Evan Vucci / AP
May 01, 2018

Trump Admin Insults Native Sovereignty ... Again

Cesar Olivares

Indigenous sovereignty is the supreme law of this land, but it seems that the President has forgotten that fact.

The Trump Administration’s new wave of proposed changes to healthcare recently called for Medicaid recipients to be either working or engaged in volunteer work. While it goes without saying that this imposes incredible administrative costs on an already complex and costly situation, recent exchanges between the Health and Human Services Department and tribal leaders show that a work requirement also cripples Native American sovereignty.

Questioning the status of Native American tribes as sovereign nations, Trump’s cabinet is making moves under the assumption that tribal affiliations constitute racial identity rather than actual political citizenships. If the work requirement is waived for members of federally recognized tribes, the Trump Administration maintains the notion that this could be considered illegal preferential treatment of a group on the basis of race.

The United States has a legal responsibility to provide healthcare to Native Americans.

– Cherokee tribal enrollee Mary Smith

Of course, this notion is untrue. Not only do Native Americans deserve healthcare without apology and restriction, tribes exist as political bodies separate from the United States’ jurisdiction. Ruth Hopkins, who herself is Dakota/Lakota Sioux, writes: “The federal government officially recognizes these tribes through treaty, and most recently, through a regulatory process established by the Bureau of Indian Affairs in 1978 … The Trump administration cannot ignore the law, nor the reality of tribes’ existence as sovereign nations that predate the United States. Treaties cannot be sponged away.”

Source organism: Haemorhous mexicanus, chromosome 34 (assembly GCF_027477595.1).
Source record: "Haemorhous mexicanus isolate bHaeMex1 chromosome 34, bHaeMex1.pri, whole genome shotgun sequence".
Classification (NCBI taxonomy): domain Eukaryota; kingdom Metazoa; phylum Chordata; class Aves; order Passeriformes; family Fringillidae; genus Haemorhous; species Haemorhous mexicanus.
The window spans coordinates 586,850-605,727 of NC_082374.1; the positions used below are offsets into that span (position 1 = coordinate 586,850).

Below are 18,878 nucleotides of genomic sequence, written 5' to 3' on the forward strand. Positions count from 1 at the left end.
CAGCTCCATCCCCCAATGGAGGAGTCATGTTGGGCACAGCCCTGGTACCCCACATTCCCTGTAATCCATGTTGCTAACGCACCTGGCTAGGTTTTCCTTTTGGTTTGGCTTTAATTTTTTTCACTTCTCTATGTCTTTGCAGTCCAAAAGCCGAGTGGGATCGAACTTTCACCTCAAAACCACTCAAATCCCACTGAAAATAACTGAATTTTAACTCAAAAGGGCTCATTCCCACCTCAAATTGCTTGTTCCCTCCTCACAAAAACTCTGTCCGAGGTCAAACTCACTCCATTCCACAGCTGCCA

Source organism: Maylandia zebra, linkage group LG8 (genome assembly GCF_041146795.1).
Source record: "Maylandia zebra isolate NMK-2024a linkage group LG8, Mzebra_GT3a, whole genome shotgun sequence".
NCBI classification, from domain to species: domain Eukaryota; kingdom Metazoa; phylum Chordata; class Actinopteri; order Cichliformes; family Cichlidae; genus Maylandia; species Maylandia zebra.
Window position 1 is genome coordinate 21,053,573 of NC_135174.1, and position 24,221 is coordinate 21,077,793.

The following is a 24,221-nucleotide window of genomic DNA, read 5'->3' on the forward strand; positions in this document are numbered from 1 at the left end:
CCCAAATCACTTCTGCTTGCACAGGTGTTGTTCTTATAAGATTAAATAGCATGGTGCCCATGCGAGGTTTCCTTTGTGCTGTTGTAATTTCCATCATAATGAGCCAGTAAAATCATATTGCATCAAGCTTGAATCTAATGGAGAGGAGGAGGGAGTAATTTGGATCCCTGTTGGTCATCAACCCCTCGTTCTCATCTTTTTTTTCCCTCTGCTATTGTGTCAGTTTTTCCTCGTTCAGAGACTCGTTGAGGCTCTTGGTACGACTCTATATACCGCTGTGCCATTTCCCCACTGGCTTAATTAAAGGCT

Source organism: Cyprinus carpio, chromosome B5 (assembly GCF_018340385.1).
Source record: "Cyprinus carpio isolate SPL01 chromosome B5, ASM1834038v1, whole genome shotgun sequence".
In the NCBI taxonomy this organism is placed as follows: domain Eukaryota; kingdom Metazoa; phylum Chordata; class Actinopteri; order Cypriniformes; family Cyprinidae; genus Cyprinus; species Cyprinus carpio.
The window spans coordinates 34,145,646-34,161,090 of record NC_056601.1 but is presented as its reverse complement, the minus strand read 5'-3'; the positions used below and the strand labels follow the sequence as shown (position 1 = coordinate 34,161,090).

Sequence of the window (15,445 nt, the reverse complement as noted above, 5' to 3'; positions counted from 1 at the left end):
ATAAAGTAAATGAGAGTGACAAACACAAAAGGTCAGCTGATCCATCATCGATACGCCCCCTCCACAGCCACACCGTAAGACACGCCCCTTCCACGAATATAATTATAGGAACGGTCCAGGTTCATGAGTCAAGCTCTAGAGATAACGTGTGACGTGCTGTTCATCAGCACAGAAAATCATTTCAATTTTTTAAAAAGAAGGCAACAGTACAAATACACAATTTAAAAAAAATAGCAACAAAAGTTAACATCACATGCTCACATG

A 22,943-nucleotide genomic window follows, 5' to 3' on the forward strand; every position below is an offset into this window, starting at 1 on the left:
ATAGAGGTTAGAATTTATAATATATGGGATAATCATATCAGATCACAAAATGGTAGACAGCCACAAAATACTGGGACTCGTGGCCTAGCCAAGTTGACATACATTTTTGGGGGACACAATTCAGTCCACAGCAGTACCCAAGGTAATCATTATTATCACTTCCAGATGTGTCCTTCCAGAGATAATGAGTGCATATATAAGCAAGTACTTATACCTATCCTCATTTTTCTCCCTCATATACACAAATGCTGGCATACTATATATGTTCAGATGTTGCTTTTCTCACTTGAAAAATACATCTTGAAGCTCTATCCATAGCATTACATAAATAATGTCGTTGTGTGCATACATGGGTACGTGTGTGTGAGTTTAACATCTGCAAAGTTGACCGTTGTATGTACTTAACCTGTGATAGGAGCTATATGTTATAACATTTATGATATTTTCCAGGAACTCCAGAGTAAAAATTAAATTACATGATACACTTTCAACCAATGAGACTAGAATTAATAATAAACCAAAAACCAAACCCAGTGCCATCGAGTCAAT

Treaties established between the United States and tribal authorities must all be honored as per this passage from the Constitution: “[A]ll Treaties made, or which shall be made, under the Authority of the United States, shall be the supreme Law of the Land…” Because of this passage, otherwise known as the Supremacy Clause, if the Trump Administration fails to recognize tribal autonomy, then it performs an unconstitutional action.

If lack of tribal recognition isn’t bad enough, Medicaid’s work requirement reinforces adverse policies for Native people. As it stands, American indigenous communities are exempt from coverage fees if they do not have health insurance; they are also eligible for alternative healthcare programs offered by the Indian Health Services. Under the Affordable Care Act, however, the benefits provided by Medicaid have grown significantly in recent years.

When compared to the overwhelmingly underfunded Indian Health Services, Medicaid often serves as a better alternative for Native Americans. If the work requirement on Medicaid is enforced in Native communities, the Trump Administration could limit access to sufficient healthcare due to the high rate of unemployment on reservations. This fact is coupled with the reality that many Native American communities already disproportionately struggle with health problems and have lower life expectancies than non-Native populations.

“The United States has a legal responsibility to provide healthcare to Native Americans.” Cherokee tribal enrollee Mary Smith told Politico. “It’s the largest prepaid health system in the world — they’ve paid through land and massacres — and now you’re going to take away health care and add a work requirement?” Smith, formerly the head of Indian Health Services under President Obama, is among many voices protesting the Trump Administration’s continued abuse of Native Americans nationwide. And just like Smith’s, the voices of the Lakota People’s Law Project also cry out against and wholeheartedly oppose the continued injustices directed at indigenous communities and their allies.